As our attention during Week 6 of EDUMOOC turns to the notion of personal learning networks (PLNs), while there have been many fantastic diagrams and descriptions shared of what PLNs can consist of, I thought I’d share a little of my journey to development my own personal learning network (PLN) as well as the particular tools that I leverage today in building my own PLN.
My interest in the notion of personal learning networks began over a decade ago when as a graduate student I was looking for ways to share what I was learning with others as well as to form a process by which I could continue to build upon my learning after I completed my coursework. My thoughts at the outset were to chronicle my learning and scholarly activities in preparation for the eventual comprehensive exams and dissertation that I new were lying ahead of me but I also saw the opportunity to leverage the newer online technologies that were emerging to expand my own learning beyond the “walls” of the courses that I was taking.
I setup a blog, a rather new tool at that time, and began posting my own insights as well as sharing resources that I came across throughout my studies. Over the years, I’ve continued to build my own personal learning network and while I’m using different technologies and approaches now than when I first began, my underlying purpose remains the same … to continually expand and enrich my network of colleagues whom I can learn from and with as well as share knowledge I’m personally constructing with others.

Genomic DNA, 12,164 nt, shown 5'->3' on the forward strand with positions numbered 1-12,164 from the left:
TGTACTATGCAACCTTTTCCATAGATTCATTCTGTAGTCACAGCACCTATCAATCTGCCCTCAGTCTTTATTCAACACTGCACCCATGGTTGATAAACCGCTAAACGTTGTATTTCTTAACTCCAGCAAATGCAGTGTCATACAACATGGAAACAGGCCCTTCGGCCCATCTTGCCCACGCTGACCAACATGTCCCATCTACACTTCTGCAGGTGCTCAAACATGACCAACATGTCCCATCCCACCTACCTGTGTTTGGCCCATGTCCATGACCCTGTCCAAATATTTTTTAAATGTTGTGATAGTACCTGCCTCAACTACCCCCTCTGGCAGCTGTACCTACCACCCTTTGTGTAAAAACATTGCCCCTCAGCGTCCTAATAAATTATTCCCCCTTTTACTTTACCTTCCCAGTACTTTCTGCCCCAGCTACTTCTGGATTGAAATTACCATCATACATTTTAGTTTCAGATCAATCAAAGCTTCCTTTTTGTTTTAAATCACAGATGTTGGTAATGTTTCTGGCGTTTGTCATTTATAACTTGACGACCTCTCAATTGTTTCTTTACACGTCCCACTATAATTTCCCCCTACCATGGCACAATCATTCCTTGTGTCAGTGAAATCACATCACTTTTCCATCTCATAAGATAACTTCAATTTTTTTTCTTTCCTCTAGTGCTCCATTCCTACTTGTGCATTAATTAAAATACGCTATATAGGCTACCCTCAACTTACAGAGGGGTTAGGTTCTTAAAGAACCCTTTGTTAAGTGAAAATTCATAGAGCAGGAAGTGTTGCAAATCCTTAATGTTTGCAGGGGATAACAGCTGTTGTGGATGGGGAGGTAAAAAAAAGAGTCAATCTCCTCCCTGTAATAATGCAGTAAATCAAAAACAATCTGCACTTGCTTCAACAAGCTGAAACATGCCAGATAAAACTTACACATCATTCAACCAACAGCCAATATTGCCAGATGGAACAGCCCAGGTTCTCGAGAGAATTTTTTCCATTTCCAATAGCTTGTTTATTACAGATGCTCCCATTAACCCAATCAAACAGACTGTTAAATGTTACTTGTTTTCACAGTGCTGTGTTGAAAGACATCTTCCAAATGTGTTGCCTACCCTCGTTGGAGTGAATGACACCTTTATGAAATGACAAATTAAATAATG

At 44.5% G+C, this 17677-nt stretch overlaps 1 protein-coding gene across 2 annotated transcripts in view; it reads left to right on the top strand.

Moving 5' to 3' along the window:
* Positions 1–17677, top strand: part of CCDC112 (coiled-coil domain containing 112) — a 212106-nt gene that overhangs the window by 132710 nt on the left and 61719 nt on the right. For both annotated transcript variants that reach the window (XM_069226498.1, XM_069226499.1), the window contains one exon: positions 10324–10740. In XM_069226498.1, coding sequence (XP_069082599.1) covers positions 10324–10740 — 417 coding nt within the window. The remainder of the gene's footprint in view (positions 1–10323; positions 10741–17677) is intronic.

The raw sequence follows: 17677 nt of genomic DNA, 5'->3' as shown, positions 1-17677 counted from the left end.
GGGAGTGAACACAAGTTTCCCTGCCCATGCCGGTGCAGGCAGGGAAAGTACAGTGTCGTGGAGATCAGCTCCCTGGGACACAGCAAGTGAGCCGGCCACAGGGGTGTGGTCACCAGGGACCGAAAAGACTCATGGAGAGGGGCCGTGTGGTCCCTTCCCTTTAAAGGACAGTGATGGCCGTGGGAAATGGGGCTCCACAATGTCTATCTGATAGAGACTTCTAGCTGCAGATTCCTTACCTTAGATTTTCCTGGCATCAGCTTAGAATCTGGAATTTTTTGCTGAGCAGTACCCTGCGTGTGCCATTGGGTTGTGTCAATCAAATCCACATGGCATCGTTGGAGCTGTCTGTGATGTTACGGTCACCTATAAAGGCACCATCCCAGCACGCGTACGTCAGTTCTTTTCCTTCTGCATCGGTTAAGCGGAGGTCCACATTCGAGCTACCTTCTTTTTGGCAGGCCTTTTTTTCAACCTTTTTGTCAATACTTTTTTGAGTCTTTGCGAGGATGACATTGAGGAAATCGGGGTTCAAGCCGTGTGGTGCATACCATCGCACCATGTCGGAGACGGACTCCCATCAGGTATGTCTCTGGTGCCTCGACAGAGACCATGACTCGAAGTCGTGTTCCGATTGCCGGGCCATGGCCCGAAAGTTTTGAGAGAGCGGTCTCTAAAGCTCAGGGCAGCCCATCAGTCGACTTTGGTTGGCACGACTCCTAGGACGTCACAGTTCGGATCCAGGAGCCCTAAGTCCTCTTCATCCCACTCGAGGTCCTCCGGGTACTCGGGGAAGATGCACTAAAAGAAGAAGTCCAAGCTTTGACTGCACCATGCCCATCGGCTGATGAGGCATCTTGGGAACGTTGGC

In my teaching today, I encourage my students to see themselves as lifelong learners and to continually be developing their own individual personal learning networks so that long after they finish my course, they have opportunity to continue to grow and learn while learning from one another. How one
From a professional development angle, the concept of personal learning networks is a powerful one for faculty to grasp as in academia we are continually making new discoveries and through sharing our constructed knowledge, learning from one another. As I work with faculty, my encouragement to them is to continually be looking for ways to expand their horizon and learning network using whatever technology tools are the best fit for them.
My Personal Learning Network – August 2011
Here’s a glimpse at what my PLN consists of currently and the technology tools that at present I’m using.
- My Twitter Network. When Twitter first came on the scene in 2007, I was among the doubters who wondered how microblogging in such short bytes of information would ever be useful. I’ve since found Twitter to become my primary professional networking tool in building my PLN and keeping current on what is happening in my field. I tweet @jrhode for anyone who would like to connect with me there!